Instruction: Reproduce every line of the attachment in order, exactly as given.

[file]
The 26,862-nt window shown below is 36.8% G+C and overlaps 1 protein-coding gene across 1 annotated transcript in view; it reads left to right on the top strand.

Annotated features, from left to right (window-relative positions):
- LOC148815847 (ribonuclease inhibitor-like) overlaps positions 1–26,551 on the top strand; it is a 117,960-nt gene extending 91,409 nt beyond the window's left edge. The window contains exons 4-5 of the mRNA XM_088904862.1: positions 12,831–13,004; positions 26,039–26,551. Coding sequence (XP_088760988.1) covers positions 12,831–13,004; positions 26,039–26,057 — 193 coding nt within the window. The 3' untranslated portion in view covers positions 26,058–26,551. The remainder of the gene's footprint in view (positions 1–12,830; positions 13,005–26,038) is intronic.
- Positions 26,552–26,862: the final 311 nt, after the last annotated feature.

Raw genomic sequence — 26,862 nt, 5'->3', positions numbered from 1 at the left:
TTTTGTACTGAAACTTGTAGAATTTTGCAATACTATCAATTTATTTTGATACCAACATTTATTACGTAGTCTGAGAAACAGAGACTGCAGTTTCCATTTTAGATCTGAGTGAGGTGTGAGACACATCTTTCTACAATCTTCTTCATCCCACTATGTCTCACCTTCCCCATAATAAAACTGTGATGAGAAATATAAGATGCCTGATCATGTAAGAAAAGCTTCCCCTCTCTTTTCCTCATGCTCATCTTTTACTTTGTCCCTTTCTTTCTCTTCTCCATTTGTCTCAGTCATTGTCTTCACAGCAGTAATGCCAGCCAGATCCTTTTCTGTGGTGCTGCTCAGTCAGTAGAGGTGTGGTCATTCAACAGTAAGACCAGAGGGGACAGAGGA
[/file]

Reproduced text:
The 26,862-nt window shown below is 36.8% G+C and overlaps 1 protein-coding gene across 1 annotated transcript in view; it reads left to right on the top strand.

Annotated features, from left to right (window-relative positions):
- LOC148815847 (ribonuclease inhibitor-like) overlaps positions 1–26,551 on the top strand; it is a 117,960-nt gene extending 91,409 nt beyond the window's left edge. The window contains exons 4-5 of the mRNA XM_088904862.1: positions 12,831–13,004; positions 26,039–26,551. Coding sequence (XP_088760988.1) covers positions 12,831–13,004; positions 26,039–26,057 — 193 coding nt within the window. The 3' untranslated portion in view covers positions 26,058–26,551. The remainder of the gene's footprint in view (positions 1–12,830; positions 13,005–26,038) is intronic.
- Positions 26,552–26,862: the final 311 nt, after the last annotated feature.

Raw genomic sequence — 26,862 nt, 5'->3', positions numbered from 1 at the left:
TTTTGTACTGAAACTTGTAGAATTTTGCAATACTATCAATTTATTTTGATACCAACATTTATTACGTAGTCTGAGAAACAGAGACTGCAGTTTCCATTTTAGATCTGAGTGAGGTGTGAGACACATCTTTCTACAATCTTCTTCATCCCACTATGTCTCACCTTCCCCATAATAAAACTGTGATGAGAAATATAAGATGCCTGATCATGTAAGAAAAGCTTCCCCTCTCTTTTCCTCATGCTCATCTTTTACTTTGTCCCTTTCTTTCTCTTCTCCATTTGTCTCAGTCATTGTCTTCACAGCAGTAATGCCAGCCAGATCCTTTTCTGTGGTGCTGCTCAGTCAGTAGAGGTGTGGTCATTCAACAGTAAGACCAGAGGGGACAGAGGA